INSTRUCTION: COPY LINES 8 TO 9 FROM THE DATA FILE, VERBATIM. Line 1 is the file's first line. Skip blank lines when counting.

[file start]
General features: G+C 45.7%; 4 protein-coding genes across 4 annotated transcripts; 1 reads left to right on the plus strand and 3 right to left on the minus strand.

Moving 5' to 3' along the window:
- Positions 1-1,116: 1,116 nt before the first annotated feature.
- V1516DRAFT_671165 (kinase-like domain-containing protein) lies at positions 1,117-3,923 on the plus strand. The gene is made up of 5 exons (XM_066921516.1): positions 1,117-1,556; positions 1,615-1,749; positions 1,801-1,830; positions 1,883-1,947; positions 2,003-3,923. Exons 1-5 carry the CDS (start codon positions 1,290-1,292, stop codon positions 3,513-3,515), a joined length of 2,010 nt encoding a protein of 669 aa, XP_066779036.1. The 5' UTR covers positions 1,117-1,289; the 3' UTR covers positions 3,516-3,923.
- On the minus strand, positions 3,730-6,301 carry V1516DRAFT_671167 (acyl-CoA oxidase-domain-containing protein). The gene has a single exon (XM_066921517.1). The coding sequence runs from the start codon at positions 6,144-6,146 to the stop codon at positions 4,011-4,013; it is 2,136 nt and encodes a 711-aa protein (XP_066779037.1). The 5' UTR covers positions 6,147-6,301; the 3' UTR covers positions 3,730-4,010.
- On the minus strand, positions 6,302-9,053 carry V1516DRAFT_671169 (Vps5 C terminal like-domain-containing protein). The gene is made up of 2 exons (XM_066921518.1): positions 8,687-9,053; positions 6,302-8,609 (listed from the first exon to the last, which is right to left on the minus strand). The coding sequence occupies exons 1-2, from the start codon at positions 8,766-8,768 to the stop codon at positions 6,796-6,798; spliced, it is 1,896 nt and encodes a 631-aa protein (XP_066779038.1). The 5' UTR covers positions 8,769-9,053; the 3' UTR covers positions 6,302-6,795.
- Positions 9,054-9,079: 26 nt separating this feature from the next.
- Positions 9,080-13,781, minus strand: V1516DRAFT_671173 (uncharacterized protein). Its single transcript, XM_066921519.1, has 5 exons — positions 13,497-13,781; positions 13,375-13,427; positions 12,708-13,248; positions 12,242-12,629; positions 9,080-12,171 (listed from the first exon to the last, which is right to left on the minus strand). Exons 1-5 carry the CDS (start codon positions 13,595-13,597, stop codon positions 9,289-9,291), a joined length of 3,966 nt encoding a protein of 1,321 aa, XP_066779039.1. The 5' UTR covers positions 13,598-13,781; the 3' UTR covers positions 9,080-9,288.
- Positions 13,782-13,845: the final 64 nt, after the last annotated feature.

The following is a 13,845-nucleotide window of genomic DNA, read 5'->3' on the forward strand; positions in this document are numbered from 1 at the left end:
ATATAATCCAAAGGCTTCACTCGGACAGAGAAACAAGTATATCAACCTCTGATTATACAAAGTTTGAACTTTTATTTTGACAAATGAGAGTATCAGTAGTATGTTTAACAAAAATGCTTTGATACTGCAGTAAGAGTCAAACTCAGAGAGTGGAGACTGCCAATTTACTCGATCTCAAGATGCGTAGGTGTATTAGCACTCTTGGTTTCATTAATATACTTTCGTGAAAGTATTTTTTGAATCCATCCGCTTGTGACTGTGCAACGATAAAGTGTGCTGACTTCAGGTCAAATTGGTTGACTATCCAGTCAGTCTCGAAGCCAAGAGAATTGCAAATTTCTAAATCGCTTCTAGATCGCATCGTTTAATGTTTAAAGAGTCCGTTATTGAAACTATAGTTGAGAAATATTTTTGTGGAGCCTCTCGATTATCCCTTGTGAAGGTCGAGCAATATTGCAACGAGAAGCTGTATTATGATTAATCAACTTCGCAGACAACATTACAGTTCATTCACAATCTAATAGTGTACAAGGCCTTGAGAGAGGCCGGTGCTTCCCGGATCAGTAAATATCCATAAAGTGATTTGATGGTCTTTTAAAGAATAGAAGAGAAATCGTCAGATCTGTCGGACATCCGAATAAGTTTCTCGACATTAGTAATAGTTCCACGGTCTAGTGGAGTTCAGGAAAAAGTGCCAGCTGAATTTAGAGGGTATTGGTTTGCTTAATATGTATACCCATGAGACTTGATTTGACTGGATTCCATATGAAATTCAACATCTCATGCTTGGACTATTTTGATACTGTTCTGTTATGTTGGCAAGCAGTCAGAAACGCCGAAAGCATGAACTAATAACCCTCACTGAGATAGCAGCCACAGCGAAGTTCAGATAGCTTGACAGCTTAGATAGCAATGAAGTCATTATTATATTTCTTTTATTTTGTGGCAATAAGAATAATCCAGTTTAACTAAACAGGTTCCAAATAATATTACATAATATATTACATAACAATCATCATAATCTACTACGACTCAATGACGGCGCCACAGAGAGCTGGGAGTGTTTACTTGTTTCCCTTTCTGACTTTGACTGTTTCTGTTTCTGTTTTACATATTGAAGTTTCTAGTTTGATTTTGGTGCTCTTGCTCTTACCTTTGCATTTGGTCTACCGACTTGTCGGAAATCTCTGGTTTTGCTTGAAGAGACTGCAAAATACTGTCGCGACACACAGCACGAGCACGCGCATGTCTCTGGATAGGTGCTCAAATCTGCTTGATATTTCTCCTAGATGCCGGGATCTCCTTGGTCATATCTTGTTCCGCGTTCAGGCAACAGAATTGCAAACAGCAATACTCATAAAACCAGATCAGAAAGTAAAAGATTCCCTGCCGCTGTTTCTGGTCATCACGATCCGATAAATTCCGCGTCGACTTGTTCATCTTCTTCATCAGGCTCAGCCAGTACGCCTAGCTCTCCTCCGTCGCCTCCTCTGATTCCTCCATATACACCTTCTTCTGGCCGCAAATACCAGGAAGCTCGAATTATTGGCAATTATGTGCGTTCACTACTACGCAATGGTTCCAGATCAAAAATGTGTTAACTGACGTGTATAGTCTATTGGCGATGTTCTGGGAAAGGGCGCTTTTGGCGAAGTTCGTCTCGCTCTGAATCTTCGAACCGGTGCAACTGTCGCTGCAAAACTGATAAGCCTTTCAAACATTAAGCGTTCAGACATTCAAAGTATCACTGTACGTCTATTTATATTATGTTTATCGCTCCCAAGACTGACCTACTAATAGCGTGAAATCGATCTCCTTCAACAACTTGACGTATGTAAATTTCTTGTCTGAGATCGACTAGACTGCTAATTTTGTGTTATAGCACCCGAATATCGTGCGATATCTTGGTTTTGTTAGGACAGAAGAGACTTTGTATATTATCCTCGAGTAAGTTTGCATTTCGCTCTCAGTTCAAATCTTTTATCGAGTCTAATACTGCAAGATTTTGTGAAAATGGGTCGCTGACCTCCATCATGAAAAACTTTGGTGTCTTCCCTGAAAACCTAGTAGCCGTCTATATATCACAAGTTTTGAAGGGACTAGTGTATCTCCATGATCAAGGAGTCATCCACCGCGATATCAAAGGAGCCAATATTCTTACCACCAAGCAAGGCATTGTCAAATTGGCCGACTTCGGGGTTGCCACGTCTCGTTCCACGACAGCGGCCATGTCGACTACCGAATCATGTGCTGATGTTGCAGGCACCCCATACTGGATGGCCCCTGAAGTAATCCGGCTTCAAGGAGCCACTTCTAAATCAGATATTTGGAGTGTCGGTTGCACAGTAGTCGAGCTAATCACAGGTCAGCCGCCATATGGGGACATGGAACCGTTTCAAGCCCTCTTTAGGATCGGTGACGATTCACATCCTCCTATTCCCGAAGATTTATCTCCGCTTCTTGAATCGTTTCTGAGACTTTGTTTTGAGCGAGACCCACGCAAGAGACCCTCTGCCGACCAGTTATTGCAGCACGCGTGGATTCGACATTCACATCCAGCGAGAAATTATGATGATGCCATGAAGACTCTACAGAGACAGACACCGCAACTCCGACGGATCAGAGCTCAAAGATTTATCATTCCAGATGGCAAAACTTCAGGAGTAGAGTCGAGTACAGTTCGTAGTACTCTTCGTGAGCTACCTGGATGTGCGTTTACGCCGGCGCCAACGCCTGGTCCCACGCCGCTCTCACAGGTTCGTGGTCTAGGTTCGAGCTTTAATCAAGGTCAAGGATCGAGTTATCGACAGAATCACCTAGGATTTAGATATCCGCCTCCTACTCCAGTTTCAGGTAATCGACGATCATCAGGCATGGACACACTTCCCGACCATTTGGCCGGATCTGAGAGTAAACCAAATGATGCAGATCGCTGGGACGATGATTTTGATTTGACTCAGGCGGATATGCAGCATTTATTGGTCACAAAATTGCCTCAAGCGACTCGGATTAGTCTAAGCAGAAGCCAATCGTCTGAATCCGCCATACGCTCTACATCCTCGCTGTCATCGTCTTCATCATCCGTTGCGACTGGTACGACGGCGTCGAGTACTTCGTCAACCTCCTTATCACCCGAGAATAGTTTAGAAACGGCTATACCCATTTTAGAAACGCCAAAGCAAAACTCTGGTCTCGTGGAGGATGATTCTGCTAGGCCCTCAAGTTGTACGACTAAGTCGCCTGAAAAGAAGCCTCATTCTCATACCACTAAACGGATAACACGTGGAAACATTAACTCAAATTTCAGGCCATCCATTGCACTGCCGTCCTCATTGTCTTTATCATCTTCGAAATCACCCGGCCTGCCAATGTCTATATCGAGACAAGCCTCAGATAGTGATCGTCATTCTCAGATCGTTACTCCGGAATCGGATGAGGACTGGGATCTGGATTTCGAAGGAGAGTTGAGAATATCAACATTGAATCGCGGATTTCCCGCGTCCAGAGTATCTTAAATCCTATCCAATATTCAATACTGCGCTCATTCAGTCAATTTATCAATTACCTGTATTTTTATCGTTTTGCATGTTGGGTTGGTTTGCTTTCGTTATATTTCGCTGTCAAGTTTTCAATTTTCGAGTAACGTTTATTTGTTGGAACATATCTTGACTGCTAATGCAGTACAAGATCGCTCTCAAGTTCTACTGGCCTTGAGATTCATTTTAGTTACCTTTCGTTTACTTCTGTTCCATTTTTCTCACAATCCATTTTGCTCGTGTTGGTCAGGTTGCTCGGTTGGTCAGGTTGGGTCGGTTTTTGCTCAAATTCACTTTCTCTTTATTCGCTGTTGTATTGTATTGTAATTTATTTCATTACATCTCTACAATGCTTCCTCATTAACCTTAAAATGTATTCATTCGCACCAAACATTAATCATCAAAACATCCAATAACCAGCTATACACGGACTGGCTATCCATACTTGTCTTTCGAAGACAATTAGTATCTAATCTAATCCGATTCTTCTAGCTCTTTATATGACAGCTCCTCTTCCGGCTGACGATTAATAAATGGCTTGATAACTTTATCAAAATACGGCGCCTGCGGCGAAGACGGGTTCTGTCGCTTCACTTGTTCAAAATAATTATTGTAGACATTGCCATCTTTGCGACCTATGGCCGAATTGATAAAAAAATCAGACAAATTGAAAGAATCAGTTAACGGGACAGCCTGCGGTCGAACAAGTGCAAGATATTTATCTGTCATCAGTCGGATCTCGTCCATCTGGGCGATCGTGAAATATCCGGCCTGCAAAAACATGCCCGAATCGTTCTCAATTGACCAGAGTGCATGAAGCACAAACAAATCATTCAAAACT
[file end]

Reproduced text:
- Positions 9,080-13,781, minus strand: V1516DRAFT_671173 (uncharacterized protein). Its single transcript, XM_066921519.1, has 5 exons — positions 13,497-13,781; positions 13,375-13,427; positions 12,708-13,248; positions 12,242-12,629; positions 9,080-12,171 (listed from the first exon to the last, which is right to left on the minus strand). Exons 1-5 carry the CDS (start codon positions 13,595-13,597, stop codon positions 9,289-9,291), a joined length of 3,966 nt encoding a protein of 1,321 aa, XP_066779039.1. The 5' UTR covers positions 13,598-13,781; the 3' UTR covers positions 9,080-9,288.
- Positions 13,782-13,845: the final 64 nt, after the last annotated feature.